A week later, 13 people were injured when the second bomb exploded in Brick Lane.

    The most serious attack took place in Soho. A pipe bomb containing 1,500 nails exploded in the crowded Admiral Duncan pub. Three friends Andrea Dykes 27, John Light 32 and Nick Moore, 31 died in the blast and more than 70 were injured.

    Please help us publicise this event so Reading can add its voice to the campaign and say NO TO HATE CRIME.

    Tags: , ,
  • scissors

    I have just got home from the Annual Kennet Island Fun Day and I can honestly say that the day was a roaring success.  The day is a community day in the purest sense of the word and is organised by a small but hardworking residents association that I once had the privilege of chairing before deciding to stand in Whitley as a Local Councillor.

    Jamie Wake manning a stall at the Kennet Island Fun Day

    Jamie Wake manning a stall at the Kennet Island Fun Day

    Being a resident of Kennet Island, Elections came secondary to me today.  When I wrote the constitution for the Kennet Island Residents Association that became adopted by the officers, I ensured that the association remains impartial politically.  Today I was just a resident who had a stall that represented his Travel Agency.  The Labour Candidate, Kelly Edwards, was on site and I got to meet her with Mike Orton and Rachel Eden.  Understandably, I could only make small talk as today was about the Kennet Island Community – not politics or the elections – and besides, I had a stall to run!

    As well as stalls, there was entertainment for the children and a fancy dress competition.  There was also a raffle and me and my partner both won prizes.  I won a set of wine goblets and my partner won 2 return train tickets on First Great Western to anywhere between Reading and Penzance.  I chose not to talk about the elections with residents when approached as I wanted to enjoy the day with the community.

    Then again, Local Politics is all about the community and I am standing to serve that very community in Whitley.   I think it’s telling that I am the only candidate in this election that actually lives in Whitley and I think all political parties should really take localism on board when selecting candidates.  At the end of the day, who else would understand the area except the people that live there?

    One of the things that we’re reminded of at the Fun Day is the growing number of Children on the development and lack of amenities for them.  KIRA Kids Club did well to get the play area installed earlier and having spoken to the technical manager at St James, the park and Boules Green are set to open Mid August.  With the addition of the reopening of the cafe as the Island Lounge (and applying for an alcohol license), that means all parts of the community are starting to be catered for.  So, on the island we currently have:

    • Cafe / Bistro
    • Hair Salon
    • Convenience Store
    • A Meeting Room
    • 2 Gyms (one on piazza and one in the Hilton)
    • A bar (in the Hilton)
    • A Restaurant (in the Hilton)
    • A Hotel
    • Kids Club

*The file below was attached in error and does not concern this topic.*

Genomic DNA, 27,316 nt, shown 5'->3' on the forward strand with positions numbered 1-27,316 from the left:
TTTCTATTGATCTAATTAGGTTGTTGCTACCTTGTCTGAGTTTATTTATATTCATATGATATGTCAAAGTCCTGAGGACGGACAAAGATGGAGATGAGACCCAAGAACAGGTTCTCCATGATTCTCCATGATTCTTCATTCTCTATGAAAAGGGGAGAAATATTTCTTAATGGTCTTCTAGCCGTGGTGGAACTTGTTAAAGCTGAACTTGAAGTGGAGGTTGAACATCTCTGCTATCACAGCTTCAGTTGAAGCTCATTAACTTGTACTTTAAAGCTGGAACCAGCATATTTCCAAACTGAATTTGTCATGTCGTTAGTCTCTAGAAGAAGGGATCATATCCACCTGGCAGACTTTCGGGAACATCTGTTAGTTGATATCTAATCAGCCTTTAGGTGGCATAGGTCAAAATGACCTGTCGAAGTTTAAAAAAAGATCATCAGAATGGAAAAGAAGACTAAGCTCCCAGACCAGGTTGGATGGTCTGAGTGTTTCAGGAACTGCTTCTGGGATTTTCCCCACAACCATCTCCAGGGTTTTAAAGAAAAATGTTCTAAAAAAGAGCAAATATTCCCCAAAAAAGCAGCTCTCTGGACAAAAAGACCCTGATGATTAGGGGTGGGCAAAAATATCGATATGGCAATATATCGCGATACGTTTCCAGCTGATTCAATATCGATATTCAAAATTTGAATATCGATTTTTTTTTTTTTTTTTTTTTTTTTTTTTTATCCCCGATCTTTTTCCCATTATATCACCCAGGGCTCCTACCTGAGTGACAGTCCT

• A Travel Agency

    Soon we’ll have:

    • A Pharmacy
    • A Hospital
    • A Play Area
    • A Park
    • A Boules Green

    Then think of all the people who are self employed from home who can also provide services!  Photographers, Graphic Designers, Web Designers, Recruitment Consultants – to name just a few that I know of.

    Kennet Island is a thriving community within Whitley and I’m proud and privileged to live here and I’m proud to stand here as a candidate in the local elections.  As my partner said yesterday – Local Issues = a local candidate and as many people in Whitley have told me, they agree and I agree with them too.

  • scissors
    Jamie Wake Pledging Support to Lorna McArdle from Reading Pride - eliminating discrimination

    Jamie Wake pledging support to Reading Pride

    I was privileged to attend the Reading Pride Burlesque Fundraiser last night which took place at the Granby.  The club transformed itself for the night allowing the Reading Pride organisers to literally take the club over for an evening!  Even though I got outfit suggestions on Facebook and Twitter, the heat finally prevented me dressing up in a tail coat and I opted for the garish trousers I could find and yet I still seemed under-dressed!

    For me, whenever I think of Reading Pride, I can’t help but reminisce over the years I spent on it’s committee.  Not many people know that I one of the founders of the festival with Lorna, Selwyn and Laurence.  I guess that’s because as the face of Reading Pride for the first two years, my alter ego’s name was used to promote the festival throughout the town.  With that history, you can’t help but feel that their is an invisible attachment that keeps you attached!  Even now, I can still recall walking out on to the main stage to host it for the whole day on September 4th 2004 where I was gobsmacked by the number of people including families with children there to greet me and the acts we had booked.  It’s a WOW feeling that I don’t think will ever go.  Running a pride festival is not about receiving an award (although all but one of the founders have – wink wink lol) it’s about seeing the way people attending are relaxing and being able to be themselves.

    One of the things any Pride goer is normally asked is ‘why do we still need pride festivals?’ I’m sorry to say that homophobia, like many other forms of discrimination, is still not eliminated from society.  Events such as the Reading Pride Festival work towards educating the general public and what is great to see, is the number of heterosexual people that come to Reading Pride that want to see an end to discrimination too.  Even now, many people would not feel comfortable holding their partners hand in the street and I see it regularly in social care where older people worry about being disciminated against for not being a husband or wife. 

    Last night I pledged my support to Reading Pride to stamp out discrimination and chatted to the chair of pride, Lorna McArdle, about ways in which I can support.  We taked about discrimination in all it’s forms and I’m reminded that only recently, I have faced discrimination myself.

    Homophobia is a hate crime and should be reported to the police and Thames Valley Police is committed to tacking homophobia and Sexual Orientation is one of their ‘six strands of diversity’.  In our ‘Six to Fix’ in Reading we’re working on cutting crime in Reading

    • We will work with local Police teams, Neighbourhood Action Groups and residents to keep cutting crime in our neighbourhoods.
    • We will invest in the voluntary and community sector to build capable communities.